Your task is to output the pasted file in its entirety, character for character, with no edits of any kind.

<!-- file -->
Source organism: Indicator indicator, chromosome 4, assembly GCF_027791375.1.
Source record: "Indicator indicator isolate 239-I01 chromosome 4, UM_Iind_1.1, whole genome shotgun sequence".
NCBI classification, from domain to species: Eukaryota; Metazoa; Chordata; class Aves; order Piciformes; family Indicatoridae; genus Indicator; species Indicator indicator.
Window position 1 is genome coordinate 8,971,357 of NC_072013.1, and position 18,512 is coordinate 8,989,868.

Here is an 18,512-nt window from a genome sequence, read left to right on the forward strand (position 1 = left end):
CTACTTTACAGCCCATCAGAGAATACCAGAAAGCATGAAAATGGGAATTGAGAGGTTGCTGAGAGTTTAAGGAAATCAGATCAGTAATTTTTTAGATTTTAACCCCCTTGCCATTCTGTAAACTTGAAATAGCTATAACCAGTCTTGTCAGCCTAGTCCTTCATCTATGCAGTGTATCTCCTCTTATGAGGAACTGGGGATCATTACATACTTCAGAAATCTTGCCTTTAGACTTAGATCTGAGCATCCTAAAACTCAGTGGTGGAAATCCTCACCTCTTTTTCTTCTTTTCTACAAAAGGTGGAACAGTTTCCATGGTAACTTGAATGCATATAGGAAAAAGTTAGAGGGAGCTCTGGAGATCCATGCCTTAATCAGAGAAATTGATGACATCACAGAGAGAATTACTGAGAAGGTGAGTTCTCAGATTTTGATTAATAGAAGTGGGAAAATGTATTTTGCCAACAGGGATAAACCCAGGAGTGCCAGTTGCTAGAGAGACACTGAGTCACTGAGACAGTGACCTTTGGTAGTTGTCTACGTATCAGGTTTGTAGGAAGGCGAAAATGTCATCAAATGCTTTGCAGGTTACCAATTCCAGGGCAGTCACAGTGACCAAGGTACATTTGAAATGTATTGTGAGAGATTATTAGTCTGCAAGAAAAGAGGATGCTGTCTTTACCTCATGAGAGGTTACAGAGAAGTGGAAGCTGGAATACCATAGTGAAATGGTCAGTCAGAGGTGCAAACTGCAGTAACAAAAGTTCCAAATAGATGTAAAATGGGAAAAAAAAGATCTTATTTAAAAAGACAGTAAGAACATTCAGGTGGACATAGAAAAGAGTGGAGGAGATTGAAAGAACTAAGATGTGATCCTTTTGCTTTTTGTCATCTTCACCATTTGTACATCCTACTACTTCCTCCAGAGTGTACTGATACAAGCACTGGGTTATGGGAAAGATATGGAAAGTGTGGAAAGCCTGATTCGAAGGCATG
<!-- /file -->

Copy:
Source organism: Indicator indicator, chromosome 4, assembly GCF_027791375.1.
Source record: "Indicator indicator isolate 239-I01 chromosome 4, UM_Iind_1.1, whole genome shotgun sequence".
NCBI classification, from domain to species: Eukaryota; Metazoa; Chordata; class Aves; order Piciformes; family Indicatoridae; genus Indicator; species Indicator indicator.
Window position 1 is genome coordinate 8,971,357 of NC_072013.1, and position 18,512 is coordinate 8,989,868.

Here is an 18,512-nt window from a genome sequence, read left to right on the forward strand (position 1 = left end):
CTACTTTACAGCCCATCAGAGAATACCAGAAAGCATGAAAATGGGAATTGAGAGGTTGCTGAGAGTTTAAGGAAATCAGATCAGTAATTTTTTAGATTTTAACCCCCTTGCCATTCTGTAAACTTGAAATAGCTATAACCAGTCTTGTCAGCCTAGTCCTTCATCTATGCAGTGTATCTCCTCTTATGAGGAACTGGGGATCATTACATACTTCAGAAATCTTGCCTTTAGACTTAGATCTGAGCATCCTAAAACTCAGTGGTGGAAATCCTCACCTCTTTTTCTTCTTTTCTACAAAAGGTGGAACAGTTTCCATGGTAACTTGAATGCATATAGGAAAAAGTTAGAGGGAGCTCTGGAGATCCATGCCTTAATCAGAGAAATTGATGACATCACAGAGAGAATTACTGAGAAGGTGAGTTCTCAGATTTTGATTAATAGAAGTGGGAAAATGTATTTTGCCAACAGGGATAAACCCAGGAGTGCCAGTTGCTAGAGAGACACTGAGTCACTGAGACAGTGACCTTTGGTAGTTGTCTACGTATCAGGTTTGTAGGAAGGCGAAAATGTCATCAAATGCTTTGCAGGTTACCAATTCCAGGGCAGTCACAGTGACCAAGGTACATTTGAAATGTATTGTGAGAGATTATTAGTCTGCAAGAAAAGAGGATGCTGTCTTTACCTCATGAGAGGTTACAGAGAAGTGGAAGCTGGAATACCATAGTGAAATGGTCAGTCAGAGGTGCAAACTGCAGTAACAAAAGTTCCAAATAGATGTAAAATGGGAAAAAAAAGATCTTATTTAAAAAGACAGTAAGAACATTCAGGTGGACATAGAAAAGAGTGGAGGAGATTGAAAGAACTAAGATGTGATCCTTTTGCTTTTTGTCATCTTCACCATTTGTACATCCTACTACTTCCTCCAGAGTGTACTGATACAAGCACTGGGTTATGGGAAAGATATGGAAAGTGTGGAAAGCCTGATTCGAAGGCATG